- Cicada (617 S. Olive, Los Angeles), the archetypal celebrity eatery, owes its start to famed songwriter Bernie Taupin and its cuisine to Italy-celebrities seem to favor that flavor. Fashionable folk actually drive downtown just to eat here-something that would have been unthinkable a few years ago. The two-story space, with its massive pillars of carved wood and its ornate, gold-leaf ceiling, was built in 1928 as a men's clothing store. Dark wood display cases still line the walls, and rows of small drawers are labeled with men's shirt sizes. The heroic-scale murals in the balcony area, the numerous Lalique crystal accents, the overall art deco look, and the flawless but haughty service tend to elicit a reverential hush from diners, as if they were eating lunch in a temple. Lunch entrees run from the teens up to $24; come dinnertime, pastas run about $20, entrees upwards of $30.
- The Little Door (8164 W. Third St., Los Angeles) has Laurence Fishbourne as its celebrity investor, but the glitterati would probably seek out the unmarked entrance even without a marquee name. Lift the iron latch on the rough wooden door that gives the restaurant its name, and inside you'll find a cozy Mediterranean hideaway complete with bamboo ceilings, hanging vines, and splashing Moorish fountains. The constantly changing menu seems to be based on French country cuisine, with Greek, Lebanese, and Moroccan influences. Hearty dinner entrees run $20-$30, and early reservations are necessary because with its warm, convivial atmosphere and laid-back service, customers tend to settle in for a long evening.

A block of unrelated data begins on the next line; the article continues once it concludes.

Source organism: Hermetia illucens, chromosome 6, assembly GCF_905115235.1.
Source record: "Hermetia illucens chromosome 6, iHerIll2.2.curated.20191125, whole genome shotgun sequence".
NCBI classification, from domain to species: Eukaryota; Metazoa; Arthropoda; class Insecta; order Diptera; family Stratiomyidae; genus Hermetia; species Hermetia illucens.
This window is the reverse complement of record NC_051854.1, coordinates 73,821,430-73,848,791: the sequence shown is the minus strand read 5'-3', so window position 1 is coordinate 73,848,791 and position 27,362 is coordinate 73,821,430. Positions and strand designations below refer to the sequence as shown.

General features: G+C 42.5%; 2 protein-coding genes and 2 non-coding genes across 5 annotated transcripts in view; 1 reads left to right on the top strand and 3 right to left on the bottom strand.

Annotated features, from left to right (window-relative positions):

- The Original Pantry Café (877 S. Figueroa St., Los Angeles) became Mayor Richard Riordan's entry into the restaurant business a few years ago, and this 24-hour, downtown diner has a populist flair. If you go, wear comfortable shoes: The line is usually out the door, with diners coming for giant portions at rock-bottom prices. I had two eggs, two huge, thick slices of bone-in ham, two slices of toast, a mound of hash browns, and coffee for $5.35. The service is as no-nonsense as the food: no menus, just a grimy, orange-and-white menu board hanging on the plywood wall above the green linoleum floor. Try for a table in the back, next to the plexiglass kitchen windows that let you watch some of the fastest short-order cooks in the business, but don't plan to linger: "No-nonsense" means quick service, and that line at the door encourages quick table turnover.